Players union back global rugby season plan
Richie McCaw calls it a "game-changer", but the International Rugby Players' Association still has a lot to do to get its latest proposal for an integrated global season over the line.
The association today issued a press release urging the game's leaders to renew efforts to address player welfare and competition issues by developing integrated seasons in the northern and southern hemispheres.
Under the IRPA proposal, the June test window would be moved to the last three weeks in July, beginning in 2016, when the competitions structures in both hemispheres will be on the table.
Under the plan, formulated after a recent conference in Australia, the northern hemisphere club competitions would start a month later than usual, "enabling more of their domestic competitions to be played after the Christmas break, potentially provide more breathing space for finals series and improving player availability for test matches".
In the south, the change would enable Super Rugby to be completed before the test tours by northern hemisphere nations, and also potentially extend the off-season break.
"If the game's leaders give this idea, or a variation of it, serious consideration, it could be a game-changer for professional rugby," World Cup-winning All Blacks captain Richie McCaw said.
"It would be fantastic to address this longstanding season structure debate once and for all. The players and the game would be so much better for it."
McCaw's sentiments were endorsed by Ireland and Lions playmaker Johnny Sexton, who said in the IRPA press release that he was confident a breakthrough could be made.
"We see this initiative as beneficial for the global game," he said.
"From a player perspective, we urge our leaders to get in a room together, take a positive attitude and see what can be done."
Association chairman Damian Hopley said the game was in a "unique" position to make the change.
"For the first time since rugby went professional, the major northern and southern hemisphere competition and commercial structures are on the table at the same time," he said.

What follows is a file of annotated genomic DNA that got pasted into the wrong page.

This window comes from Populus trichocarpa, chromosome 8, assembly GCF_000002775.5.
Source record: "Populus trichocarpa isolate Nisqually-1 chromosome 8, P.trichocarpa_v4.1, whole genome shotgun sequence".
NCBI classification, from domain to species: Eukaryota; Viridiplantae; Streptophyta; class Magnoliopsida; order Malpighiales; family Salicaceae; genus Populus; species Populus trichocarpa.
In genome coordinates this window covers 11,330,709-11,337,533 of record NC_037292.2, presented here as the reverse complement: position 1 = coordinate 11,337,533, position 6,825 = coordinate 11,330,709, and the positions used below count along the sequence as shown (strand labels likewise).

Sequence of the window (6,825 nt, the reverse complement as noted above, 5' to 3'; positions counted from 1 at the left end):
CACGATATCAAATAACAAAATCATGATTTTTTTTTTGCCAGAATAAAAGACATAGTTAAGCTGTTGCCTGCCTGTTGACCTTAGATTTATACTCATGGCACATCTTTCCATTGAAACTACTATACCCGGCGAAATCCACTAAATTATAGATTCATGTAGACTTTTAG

"This is the ideal time to seriously consider change that will secure player welfare initiatives."
Under the players' proposal, the 2017 tour by the British and Irish Lions to New Zealand would be in a clear post-Super Rugby window, allowing full-strength midweek line-ups to be fielded.
IRPA says existing windows for World Cups, Six Nations, the Rugby Championship and November tests would not need to change.
It has urged representatives from rugby's major organisations to "come together and open their minds to the potential benefits of change".
The problem is that despite the best intentions from southern hemisphere nations, there has been a reluctance from northern nations to compromise their existing schedules.
IRPA says England's Premiership Rugby is thought to support of the proposal, while "preliminary discussions" have started with selected national unions.
IRPA's executive director, New Zealander Rob Nichol, said the players were "extremely motivated" to do what they could to get the key parties together.
"This is a rare opportunity for greater alignment of the season structures in the two hemispheres," he said.
"It is essential we use these discussions to achieve positive change for players, supporters and commercial partners.
"We focused on what we felt was feasible and what would make a significant improvement ... and moving the June test window to the last three weeks in July was what emerged.
"We will now focus on getting the key parties together in the coming weeks to progress discussions urgently."
The associatin's proposal makes a world of sense. It just remains to be seen if there is a willingness to get it over the line.